What was the most inspirational moment of your trip?

    It is impossible to choose a single highlight as there were so many. The colourful houses and street art of Valparaiso; the Atacama desert with its rock formations, lagoons, wildlife and the most amazing night sky; the boat trip on Lago Todos los Santos, gazing up at the snow-topped Orsorno volcano; the breathtakingly beautiful Torres del Paine and Last Hope Sound; watching the mesmerising waves of the Pacific Ocean break on the rocky shores around Rapa Nui and visits to places such as Rano Kau and Ahu Tongariki.

    What did you think of your group leader?

    Nacho was calm, caring and a real gentleman. He enjoyed telling us tales of his life as a flight attendant and introducing us, with a mix of enthusiasm and humour, to his wonderful country. He always had a variety of restaurant suggestions for dinner to cater for people's different preferences. I was the only one in the group who had chosen the Easter Island extension. Nacho took me to the airport for the flight, met me upon my return a few days later and took me back again the next day for the journey home to the UK. He waited while I checked in and then, deciding that the queue to go through customs was too long, took me to another part of the airport where the queue was much shorter.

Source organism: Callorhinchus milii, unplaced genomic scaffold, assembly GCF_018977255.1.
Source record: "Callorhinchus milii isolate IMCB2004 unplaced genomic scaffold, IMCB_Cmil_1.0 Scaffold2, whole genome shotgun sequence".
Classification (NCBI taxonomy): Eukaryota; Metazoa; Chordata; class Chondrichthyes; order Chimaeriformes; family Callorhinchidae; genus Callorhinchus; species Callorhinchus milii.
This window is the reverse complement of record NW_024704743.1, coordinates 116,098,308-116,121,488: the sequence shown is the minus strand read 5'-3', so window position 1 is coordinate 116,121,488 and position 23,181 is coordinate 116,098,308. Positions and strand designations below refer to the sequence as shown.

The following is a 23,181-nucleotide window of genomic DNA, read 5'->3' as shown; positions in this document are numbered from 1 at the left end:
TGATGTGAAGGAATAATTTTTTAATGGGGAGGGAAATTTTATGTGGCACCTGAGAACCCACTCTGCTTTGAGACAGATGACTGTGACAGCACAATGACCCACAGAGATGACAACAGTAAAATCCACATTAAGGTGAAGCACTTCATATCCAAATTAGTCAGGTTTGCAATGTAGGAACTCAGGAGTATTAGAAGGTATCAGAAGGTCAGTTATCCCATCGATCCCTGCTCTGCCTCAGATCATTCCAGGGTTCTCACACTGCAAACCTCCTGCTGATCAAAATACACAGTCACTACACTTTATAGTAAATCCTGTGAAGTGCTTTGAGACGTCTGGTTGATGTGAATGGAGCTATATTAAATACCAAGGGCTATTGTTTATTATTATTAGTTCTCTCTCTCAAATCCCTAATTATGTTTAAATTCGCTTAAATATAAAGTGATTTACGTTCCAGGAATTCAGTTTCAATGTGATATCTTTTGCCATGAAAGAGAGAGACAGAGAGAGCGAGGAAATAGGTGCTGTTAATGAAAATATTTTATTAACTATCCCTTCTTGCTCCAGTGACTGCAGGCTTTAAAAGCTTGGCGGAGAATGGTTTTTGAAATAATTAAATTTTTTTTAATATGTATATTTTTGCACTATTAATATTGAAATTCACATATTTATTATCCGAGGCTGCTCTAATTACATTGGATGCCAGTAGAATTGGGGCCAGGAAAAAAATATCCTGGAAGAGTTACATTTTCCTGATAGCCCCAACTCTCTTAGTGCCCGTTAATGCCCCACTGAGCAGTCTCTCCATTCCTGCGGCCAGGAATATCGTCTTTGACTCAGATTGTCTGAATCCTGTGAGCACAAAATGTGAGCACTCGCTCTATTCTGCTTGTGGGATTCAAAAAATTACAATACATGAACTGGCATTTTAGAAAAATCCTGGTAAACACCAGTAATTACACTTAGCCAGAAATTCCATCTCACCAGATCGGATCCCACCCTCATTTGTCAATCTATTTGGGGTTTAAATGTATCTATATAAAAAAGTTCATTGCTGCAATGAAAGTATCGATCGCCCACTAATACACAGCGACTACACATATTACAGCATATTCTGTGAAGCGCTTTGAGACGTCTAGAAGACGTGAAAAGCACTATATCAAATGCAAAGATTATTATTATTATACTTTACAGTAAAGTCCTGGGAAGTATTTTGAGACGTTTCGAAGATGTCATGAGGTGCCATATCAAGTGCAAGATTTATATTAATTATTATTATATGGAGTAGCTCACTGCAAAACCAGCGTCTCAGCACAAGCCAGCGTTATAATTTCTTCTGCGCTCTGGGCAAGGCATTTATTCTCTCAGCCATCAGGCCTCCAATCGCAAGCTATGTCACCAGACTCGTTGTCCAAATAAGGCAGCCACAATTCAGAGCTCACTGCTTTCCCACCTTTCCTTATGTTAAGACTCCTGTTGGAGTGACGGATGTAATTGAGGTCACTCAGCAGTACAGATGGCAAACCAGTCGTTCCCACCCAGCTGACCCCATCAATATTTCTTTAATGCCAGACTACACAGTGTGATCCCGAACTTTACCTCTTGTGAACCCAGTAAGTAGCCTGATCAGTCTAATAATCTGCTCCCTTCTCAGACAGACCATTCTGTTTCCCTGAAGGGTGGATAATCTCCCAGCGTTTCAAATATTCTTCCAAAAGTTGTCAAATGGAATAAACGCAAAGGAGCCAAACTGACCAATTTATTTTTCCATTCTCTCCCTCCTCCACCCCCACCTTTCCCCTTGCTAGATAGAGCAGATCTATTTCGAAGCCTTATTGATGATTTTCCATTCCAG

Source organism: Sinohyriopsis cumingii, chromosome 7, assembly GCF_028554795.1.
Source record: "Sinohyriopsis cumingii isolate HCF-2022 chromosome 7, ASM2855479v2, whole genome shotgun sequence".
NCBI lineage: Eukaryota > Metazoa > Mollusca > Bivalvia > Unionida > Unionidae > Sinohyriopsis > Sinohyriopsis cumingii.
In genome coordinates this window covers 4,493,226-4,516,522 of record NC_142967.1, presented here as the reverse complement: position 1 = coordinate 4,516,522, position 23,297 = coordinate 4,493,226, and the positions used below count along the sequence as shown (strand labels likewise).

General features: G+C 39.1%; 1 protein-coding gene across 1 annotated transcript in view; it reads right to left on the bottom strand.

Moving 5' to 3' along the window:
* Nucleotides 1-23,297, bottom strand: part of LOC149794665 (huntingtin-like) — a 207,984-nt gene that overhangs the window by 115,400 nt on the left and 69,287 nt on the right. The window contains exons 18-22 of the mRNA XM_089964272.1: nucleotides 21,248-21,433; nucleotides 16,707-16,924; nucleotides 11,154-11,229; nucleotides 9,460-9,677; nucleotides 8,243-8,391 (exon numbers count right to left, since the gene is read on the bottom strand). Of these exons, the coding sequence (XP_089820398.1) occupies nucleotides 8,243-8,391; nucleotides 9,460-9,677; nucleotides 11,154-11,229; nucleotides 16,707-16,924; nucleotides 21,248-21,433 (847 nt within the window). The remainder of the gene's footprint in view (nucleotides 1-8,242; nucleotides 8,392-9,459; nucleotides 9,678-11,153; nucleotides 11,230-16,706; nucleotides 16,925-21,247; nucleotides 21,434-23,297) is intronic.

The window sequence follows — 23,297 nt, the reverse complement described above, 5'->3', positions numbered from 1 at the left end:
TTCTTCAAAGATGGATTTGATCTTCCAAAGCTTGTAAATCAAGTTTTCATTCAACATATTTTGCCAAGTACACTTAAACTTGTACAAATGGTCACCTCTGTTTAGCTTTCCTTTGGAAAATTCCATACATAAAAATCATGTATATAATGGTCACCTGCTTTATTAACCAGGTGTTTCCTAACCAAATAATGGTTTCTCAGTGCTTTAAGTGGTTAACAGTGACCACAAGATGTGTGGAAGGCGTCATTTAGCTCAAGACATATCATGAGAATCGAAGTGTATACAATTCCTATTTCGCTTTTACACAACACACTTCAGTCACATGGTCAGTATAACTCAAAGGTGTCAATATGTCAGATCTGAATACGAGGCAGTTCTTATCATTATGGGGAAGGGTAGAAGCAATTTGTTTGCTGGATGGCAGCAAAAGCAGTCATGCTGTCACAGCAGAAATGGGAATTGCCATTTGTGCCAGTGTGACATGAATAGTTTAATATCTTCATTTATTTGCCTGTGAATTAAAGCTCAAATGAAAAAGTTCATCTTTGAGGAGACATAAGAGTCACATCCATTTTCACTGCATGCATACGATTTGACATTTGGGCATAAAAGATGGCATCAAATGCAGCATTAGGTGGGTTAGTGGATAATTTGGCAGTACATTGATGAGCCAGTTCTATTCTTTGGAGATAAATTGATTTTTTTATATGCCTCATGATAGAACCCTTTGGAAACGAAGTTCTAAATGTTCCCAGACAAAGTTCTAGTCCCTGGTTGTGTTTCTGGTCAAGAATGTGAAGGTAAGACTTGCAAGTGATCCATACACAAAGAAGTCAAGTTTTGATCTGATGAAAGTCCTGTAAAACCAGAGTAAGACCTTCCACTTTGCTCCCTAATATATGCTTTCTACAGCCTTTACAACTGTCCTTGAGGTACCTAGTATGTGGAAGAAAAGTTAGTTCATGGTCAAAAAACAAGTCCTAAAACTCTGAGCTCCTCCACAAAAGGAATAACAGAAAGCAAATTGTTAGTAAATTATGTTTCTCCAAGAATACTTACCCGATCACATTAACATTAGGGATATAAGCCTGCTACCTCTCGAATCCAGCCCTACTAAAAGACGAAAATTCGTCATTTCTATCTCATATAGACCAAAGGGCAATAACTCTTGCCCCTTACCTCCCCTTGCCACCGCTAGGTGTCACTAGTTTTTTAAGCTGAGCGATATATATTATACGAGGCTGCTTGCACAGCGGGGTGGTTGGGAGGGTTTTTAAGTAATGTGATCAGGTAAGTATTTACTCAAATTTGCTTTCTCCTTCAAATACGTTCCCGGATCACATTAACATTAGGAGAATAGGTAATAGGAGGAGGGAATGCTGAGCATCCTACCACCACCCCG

Do you have any advice for potential travellers?

    I took advice from a previous review and took Chilean pesos with me (which meant I could gauge exchange rates and determine when to purchase them). As a result I managed with cash throughout the trip but others in the group used their credit or debit cards without difficulty in most places. Chile is notably expensive. Just one main course and some water for dinner could cost £12-£15 and, in Easter Island, it was even pricier (for example, a fish and rice dish with a natural fruit juice in a café away from the harbour cost over £25). This was a more sedate trip than I had anticipated so don't choose it if you prefer or expect some proper walks or long hikes. It is a busy schedule with some long days. There isn't much time to do handwashing and get clothes dry before heading off to the next location so you may wish to factor that into your packing. The hotel in San Pedro also has notices in the rooms asking people not to wash clothes. I ended up wishing I'd packed more long-sleeved shirts as I found myself wearing them for sun protection in the desert as well as protection against both the sun and dengue fever-carrying mosquitoes in Easter Island. If you like a bath, bring a universal bath plug as many of the hotels don't provide one.